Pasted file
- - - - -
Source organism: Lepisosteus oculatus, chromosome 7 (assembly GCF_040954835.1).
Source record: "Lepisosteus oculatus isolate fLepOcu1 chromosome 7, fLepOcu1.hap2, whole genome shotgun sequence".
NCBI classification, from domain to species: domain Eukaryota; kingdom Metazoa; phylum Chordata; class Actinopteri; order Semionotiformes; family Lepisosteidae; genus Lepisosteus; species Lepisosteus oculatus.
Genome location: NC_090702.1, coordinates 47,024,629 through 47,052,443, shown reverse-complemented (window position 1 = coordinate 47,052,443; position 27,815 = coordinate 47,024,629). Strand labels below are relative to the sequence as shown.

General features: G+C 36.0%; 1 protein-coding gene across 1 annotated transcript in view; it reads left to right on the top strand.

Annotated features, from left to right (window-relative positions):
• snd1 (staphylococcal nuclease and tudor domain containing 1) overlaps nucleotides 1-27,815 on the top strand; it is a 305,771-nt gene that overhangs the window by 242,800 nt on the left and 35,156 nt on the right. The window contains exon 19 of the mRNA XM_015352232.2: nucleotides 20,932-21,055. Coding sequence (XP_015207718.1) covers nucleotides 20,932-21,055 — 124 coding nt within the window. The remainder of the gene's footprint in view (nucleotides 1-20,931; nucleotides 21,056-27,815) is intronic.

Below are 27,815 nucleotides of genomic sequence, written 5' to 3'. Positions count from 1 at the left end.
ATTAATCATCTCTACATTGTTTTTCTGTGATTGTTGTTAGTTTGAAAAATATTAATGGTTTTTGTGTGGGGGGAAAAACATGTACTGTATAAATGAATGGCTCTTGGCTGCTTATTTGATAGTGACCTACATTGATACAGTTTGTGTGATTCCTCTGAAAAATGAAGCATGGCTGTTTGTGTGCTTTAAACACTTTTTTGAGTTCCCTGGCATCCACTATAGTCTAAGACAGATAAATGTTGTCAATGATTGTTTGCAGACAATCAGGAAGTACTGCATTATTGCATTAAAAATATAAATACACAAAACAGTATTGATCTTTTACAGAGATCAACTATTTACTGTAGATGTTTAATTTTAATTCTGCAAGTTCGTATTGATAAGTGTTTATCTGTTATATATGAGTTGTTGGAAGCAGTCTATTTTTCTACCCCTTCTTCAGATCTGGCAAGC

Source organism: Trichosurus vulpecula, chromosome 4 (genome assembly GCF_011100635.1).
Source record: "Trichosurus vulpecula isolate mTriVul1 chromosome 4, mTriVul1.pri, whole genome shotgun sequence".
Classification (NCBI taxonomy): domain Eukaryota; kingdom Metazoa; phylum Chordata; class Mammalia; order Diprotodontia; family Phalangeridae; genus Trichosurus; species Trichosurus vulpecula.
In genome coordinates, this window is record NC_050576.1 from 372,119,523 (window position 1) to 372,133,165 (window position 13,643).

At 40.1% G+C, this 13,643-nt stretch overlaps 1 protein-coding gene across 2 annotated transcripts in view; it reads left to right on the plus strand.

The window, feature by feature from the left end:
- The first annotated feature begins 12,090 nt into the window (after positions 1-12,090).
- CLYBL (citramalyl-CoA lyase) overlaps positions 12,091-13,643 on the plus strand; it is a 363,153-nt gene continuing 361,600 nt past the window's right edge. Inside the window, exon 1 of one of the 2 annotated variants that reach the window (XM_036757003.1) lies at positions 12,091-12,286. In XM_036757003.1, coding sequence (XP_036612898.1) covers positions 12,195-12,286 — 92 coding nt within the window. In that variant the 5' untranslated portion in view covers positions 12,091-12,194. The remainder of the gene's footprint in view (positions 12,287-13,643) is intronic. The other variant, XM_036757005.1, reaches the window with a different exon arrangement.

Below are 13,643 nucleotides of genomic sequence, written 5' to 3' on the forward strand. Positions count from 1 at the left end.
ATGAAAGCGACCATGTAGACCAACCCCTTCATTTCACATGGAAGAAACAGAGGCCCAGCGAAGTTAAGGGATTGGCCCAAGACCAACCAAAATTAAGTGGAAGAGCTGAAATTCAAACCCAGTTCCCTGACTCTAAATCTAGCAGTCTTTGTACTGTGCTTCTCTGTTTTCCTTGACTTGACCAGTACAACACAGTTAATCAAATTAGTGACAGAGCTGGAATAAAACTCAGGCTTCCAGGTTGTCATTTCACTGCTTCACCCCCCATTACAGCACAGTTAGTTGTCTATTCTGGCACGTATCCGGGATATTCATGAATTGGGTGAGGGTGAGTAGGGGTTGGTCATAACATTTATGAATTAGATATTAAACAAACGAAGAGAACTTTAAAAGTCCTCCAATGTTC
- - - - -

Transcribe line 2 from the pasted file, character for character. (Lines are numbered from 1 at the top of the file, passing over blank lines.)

Source record: "Lepisosteus oculatus isolate fLepOcu1 chromosome 7, fLepOcu1.hap2, whole genome shotgun sequence".